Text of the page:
• Kelsey Garber

The Perfect Mask II

If you missed The Perfect Mask I, find it here.

The spectrum of colors blurred across the ballroom, a sea of enchantment concealing the atrocities beneath. Within the waves the Panther could still be lurking, faceless. My savior could be lost in the depths as well, hiding from the many thanks I needed to shower on him.

I hiked up my bustle, forfeiting any beauty or grace for the task at hand. After squirming out of it back in the hall, the ties hung loosely and I spared no time to cinch them up again. The fabric balanced on my hips, slipping around with every jerky stride across the dance floor. I took up the center again, the same place the Panther first furled his arms around me, where my capture had begun. Spinning around myself now, alone and afraid, no one showed the slightest interest in me. No black tuxedo flashed by in retreat. No gallant knight stepped forward to claim my hand.

This mystery had to be resolved. I would not sleep until I knew the Panther was truly gone and my hero received the recognition he deserved. Yet all I could see were streaks of colors. Only raucous laughter touched my ears. I found no sign of the crime that had transpired in the shadows. The only evidence remained in my grip, the mask of the black cat glaring back up at me.

Finally I straightened myself tall, demanding the notice of everyone in sight. In a swift switch, I glided the swan off my eyes and donned the face of the Panther, the entire scene around me suddenly washed over with a sickly yellow.

In the presence of such sophistication, my appearance must have been alarming. The figure of a young lady, draped in the finest costume of feathers and silk, shrouded behind the false facade of a vicious, black feline. The nearest patrons shot quizzical, suspicious glances my way, but I would not ruin their festivities. These were the reactions I expected, full of confusion and distrust. But the reaction for which I searched was yet to come. It was the sort that not even a mask would conceal.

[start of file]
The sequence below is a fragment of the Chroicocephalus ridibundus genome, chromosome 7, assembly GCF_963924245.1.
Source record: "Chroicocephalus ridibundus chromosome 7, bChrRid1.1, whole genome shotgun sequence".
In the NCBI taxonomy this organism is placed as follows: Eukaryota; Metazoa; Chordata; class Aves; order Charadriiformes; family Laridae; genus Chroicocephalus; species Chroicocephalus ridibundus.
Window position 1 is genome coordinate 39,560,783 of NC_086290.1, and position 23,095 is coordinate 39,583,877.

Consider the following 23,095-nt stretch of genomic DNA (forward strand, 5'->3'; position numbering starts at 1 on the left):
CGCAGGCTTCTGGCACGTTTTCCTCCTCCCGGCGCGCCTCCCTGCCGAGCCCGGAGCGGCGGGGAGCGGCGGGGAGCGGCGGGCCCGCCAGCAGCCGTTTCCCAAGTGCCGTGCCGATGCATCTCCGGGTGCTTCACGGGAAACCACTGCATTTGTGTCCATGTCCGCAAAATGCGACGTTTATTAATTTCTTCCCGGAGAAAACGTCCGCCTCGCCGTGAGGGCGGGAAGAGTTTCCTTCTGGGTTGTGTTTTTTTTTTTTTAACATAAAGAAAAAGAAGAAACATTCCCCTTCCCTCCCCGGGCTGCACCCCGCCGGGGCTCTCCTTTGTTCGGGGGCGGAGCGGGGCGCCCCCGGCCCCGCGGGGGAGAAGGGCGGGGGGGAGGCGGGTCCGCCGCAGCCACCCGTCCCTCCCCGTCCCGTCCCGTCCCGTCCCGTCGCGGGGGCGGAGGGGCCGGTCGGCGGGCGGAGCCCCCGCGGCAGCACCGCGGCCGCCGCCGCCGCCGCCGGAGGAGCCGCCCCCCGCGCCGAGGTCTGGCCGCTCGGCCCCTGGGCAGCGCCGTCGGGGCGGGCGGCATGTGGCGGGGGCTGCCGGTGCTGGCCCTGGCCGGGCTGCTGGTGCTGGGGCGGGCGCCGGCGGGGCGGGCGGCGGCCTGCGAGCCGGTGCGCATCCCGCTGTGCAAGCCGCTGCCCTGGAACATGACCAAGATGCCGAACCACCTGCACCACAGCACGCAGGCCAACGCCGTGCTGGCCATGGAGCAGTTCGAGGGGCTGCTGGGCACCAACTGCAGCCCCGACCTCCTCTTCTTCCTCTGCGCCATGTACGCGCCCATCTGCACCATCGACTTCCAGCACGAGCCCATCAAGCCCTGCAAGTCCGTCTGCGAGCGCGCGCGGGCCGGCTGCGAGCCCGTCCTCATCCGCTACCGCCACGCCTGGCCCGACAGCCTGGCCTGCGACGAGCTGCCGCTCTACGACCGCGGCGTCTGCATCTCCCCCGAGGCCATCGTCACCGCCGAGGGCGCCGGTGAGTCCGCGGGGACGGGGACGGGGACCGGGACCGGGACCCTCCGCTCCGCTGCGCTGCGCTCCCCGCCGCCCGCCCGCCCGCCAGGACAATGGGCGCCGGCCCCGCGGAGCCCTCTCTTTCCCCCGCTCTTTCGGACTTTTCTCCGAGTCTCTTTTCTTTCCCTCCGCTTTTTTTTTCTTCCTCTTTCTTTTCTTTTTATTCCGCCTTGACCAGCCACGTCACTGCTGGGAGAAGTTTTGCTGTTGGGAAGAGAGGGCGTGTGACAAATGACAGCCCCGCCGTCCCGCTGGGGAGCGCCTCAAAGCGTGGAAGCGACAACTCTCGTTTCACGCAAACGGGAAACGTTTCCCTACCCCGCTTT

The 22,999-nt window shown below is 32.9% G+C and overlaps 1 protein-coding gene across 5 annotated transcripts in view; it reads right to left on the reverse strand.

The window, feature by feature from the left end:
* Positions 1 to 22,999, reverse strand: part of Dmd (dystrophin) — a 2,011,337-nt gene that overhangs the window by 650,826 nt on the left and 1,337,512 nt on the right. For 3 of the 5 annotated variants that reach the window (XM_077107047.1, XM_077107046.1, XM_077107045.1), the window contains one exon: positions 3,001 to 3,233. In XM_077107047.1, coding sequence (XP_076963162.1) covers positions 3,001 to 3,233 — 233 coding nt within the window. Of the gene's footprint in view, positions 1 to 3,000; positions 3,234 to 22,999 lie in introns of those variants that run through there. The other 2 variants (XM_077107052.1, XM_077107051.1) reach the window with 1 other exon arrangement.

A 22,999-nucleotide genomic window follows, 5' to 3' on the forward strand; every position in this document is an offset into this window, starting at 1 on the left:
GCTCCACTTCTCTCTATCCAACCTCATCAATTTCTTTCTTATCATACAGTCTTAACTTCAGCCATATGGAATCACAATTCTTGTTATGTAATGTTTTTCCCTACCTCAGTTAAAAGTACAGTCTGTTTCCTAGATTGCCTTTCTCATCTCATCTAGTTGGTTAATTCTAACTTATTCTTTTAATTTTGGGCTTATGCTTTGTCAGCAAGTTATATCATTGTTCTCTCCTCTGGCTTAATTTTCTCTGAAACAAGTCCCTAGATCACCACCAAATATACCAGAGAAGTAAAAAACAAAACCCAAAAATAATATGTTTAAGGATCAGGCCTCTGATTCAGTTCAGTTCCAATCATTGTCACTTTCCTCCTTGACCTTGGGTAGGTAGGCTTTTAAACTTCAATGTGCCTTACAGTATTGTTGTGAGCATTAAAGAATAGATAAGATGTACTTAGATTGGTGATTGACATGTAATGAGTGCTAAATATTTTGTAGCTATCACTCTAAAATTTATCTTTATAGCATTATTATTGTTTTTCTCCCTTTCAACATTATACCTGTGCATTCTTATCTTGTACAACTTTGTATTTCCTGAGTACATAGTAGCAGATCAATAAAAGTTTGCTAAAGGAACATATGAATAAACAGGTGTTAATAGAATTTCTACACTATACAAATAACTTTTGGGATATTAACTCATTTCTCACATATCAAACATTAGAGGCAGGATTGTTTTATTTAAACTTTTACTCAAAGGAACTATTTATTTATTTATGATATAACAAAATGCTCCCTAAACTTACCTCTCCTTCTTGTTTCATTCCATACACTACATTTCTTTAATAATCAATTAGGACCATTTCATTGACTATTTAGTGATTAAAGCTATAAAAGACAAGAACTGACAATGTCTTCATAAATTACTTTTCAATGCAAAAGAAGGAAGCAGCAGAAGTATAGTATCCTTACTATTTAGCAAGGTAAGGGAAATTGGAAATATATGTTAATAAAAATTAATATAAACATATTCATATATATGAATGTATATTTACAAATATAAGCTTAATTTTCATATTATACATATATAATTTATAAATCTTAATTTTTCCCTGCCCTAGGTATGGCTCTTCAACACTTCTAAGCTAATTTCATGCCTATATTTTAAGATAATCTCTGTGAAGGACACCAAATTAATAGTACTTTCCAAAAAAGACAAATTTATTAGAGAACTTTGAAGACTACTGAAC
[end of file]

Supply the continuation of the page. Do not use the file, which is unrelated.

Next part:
I scanned the crowd closely, securing eye contact with every man and woman enjoying the party. Every patron was accounted for. The Panther was not among them and, going by everyone’s surprise, my savior was gone also. My heart fell at the realization. With no way of finding them, the danger could strike me again at any moment in the coming days, weeks, hours, minutes. This lack of results far from satisfied me.

My shoulders slumped, losing their confidence, and I lingered near the main entrance, stalling my leave. Outside these walls, anything could occur. I dreaded the darkened streets, the isolated walk home. Panther lurked somewhere. He had to.

I suddenly locked eyes with someone, a man that I had somehow overlooked among the swarm. He wore no mask. His attire was uniform. It was the steward at the entrance that had helped me on with my mask at the start of the night.

Spying my heinous disguise, his skin paled, his eyes widened, and a gleam of sweat reflected on his forehead before he composed himself once again.

He bowed to fill the silence. “Unique choice of mask, Miss.”

I judged him from head to toe, hatred spilling into my tone. “I could say the same for you.”